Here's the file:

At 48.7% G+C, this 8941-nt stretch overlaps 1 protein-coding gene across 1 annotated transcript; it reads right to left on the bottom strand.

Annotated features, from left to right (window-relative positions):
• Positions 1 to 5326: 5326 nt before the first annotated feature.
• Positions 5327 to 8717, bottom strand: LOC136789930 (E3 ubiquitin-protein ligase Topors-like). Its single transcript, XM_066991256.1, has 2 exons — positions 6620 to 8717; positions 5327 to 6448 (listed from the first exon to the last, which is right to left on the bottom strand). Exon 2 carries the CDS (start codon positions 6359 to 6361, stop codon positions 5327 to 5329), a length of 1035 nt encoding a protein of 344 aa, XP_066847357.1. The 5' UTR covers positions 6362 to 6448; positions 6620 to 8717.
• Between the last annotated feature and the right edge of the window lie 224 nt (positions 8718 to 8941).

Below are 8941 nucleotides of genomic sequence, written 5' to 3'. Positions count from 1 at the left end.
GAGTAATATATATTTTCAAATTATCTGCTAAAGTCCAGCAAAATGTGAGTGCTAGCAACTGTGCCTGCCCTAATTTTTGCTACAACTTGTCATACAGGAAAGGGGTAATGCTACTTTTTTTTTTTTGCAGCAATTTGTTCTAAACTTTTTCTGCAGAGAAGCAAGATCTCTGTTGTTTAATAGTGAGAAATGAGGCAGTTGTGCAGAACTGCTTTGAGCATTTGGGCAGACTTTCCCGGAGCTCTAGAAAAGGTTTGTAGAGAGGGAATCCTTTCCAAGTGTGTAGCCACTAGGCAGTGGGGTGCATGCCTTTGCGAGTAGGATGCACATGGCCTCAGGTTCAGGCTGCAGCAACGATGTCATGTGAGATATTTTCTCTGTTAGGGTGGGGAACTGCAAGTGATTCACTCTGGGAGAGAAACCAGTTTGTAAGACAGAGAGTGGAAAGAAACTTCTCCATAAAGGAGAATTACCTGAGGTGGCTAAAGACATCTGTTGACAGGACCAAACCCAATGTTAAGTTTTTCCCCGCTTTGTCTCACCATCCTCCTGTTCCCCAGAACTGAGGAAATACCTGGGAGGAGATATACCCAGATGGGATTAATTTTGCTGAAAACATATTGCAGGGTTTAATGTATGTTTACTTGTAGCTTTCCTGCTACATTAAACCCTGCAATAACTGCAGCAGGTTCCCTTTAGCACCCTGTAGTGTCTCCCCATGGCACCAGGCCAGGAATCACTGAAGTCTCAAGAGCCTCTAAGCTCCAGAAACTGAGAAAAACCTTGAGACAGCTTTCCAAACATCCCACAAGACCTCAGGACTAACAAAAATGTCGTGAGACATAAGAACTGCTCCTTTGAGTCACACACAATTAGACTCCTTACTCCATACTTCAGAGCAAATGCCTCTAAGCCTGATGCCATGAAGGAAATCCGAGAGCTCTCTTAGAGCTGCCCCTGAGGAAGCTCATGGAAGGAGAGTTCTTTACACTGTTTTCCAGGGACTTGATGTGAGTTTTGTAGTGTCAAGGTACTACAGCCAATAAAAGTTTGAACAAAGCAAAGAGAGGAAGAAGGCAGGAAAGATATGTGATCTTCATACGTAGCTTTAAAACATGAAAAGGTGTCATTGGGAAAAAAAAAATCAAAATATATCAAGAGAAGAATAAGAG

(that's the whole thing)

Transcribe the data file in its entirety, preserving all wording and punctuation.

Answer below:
At 48.7% G+C, this 8941-nt stretch overlaps 1 protein-coding gene across 1 annotated transcript; it reads right to left on the bottom strand.

Annotated features, from left to right (window-relative positions):
• Positions 1 to 5326: 5326 nt before the first annotated feature.
• Positions 5327 to 8717, bottom strand: LOC136789930 (E3 ubiquitin-protein ligase Topors-like). Its single transcript, XM_066991256.1, has 2 exons — positions 6620 to 8717; positions 5327 to 6448 (listed from the first exon to the last, which is right to left on the bottom strand). Exon 2 carries the CDS (start codon positions 6359 to 6361, stop codon positions 5327 to 5329), a length of 1035 nt encoding a protein of 344 aa, XP_066847357.1. The 5' UTR covers positions 6362 to 6448; positions 6620 to 8717.
• Between the last annotated feature and the right edge of the window lie 224 nt (positions 8718 to 8941).

Below are 8941 nucleotides of genomic sequence, written 5' to 3'. Positions count from 1 at the left end.
GAGTAATATATATTTTCAAATTATCTGCTAAAGTCCAGCAAAATGTGAGTGCTAGCAACTGTGCCTGCCCTAATTTTTGCTACAACTTGTCATACAGGAAAGGGGTAATGCTACTTTTTTTTTTTTGCAGCAATTTGTTCTAAACTTTTTCTGCAGAGAAGCAAGATCTCTGTTGTTTAATAGTGAGAAATGAGGCAGTTGTGCAGAACTGCTTTGAGCATTTGGGCAGACTTTCCCGGAGCTCTAGAAAAGGTTTGTAGAGAGGGAATCCTTTCCAAGTGTGTAGCCACTAGGCAGTGGGGTGCATGCCTTTGCGAGTAGGATGCACATGGCCTCAGGTTCAGGCTGCAGCAACGATGTCATGTGAGATATTTTCTCTGTTAGGGTGGGGAACTGCAAGTGATTCACTCTGGGAGAGAAACCAGTTTGTAAGACAGAGAGTGGAAAGAAACTTCTCCATAAAGGAGAATTACCTGAGGTGGCTAAAGACATCTGTTGACAGGACCAAACCCAATGTTAAGTTTTTCCCCGCTTTGTCTCACCATCCTCCTGTTCCCCAGAACTGAGGAAATACCTGGGAGGAGATATACCCAGATGGGATTAATTTTGCTGAAAACATATTGCAGGGTTTAATGTATGTTTACTTGTAGCTTTCCTGCTACATTAAACCCTGCAATAACTGCAGCAGGTTCCCTTTAGCACCCTGTAGTGTCTCCCCATGGCACCAGGCCAGGAATCACTGAAGTCTCAAGAGCCTCTAAGCTCCAGAAACTGAGAAAAACCTTGAGACAGCTTTCCAAACATCCCACAAGACCTCAGGACTAACAAAAATGTCGTGAGACATAAGAACTGCTCCTTTGAGTCACACACAATTAGACTCCTTACTCCATACTTCAGAGCAAATGCCTCTAAGCCTGATGCCATGAAGGAAATCCGAGAGCTCTCTTAGAGCTGCCCCTGAGGAAGCTCATGGAAGGAGAGTTCTTTACACTGTTTTCCAGGGACTTGATGTGAGTTTTGTAGTGTCAAGGTACTACAGCCAATAAAAGTTTGAACAAAGCAAAGAGAGGAAGAAGGCAGGAAAGATATGTGATCTTCATACGTAGCTTTAAAACATGAAAAGGTGTCATTGGGAAAAAAAAAATCAAAATATATCAAGAGAAGAATAAGAG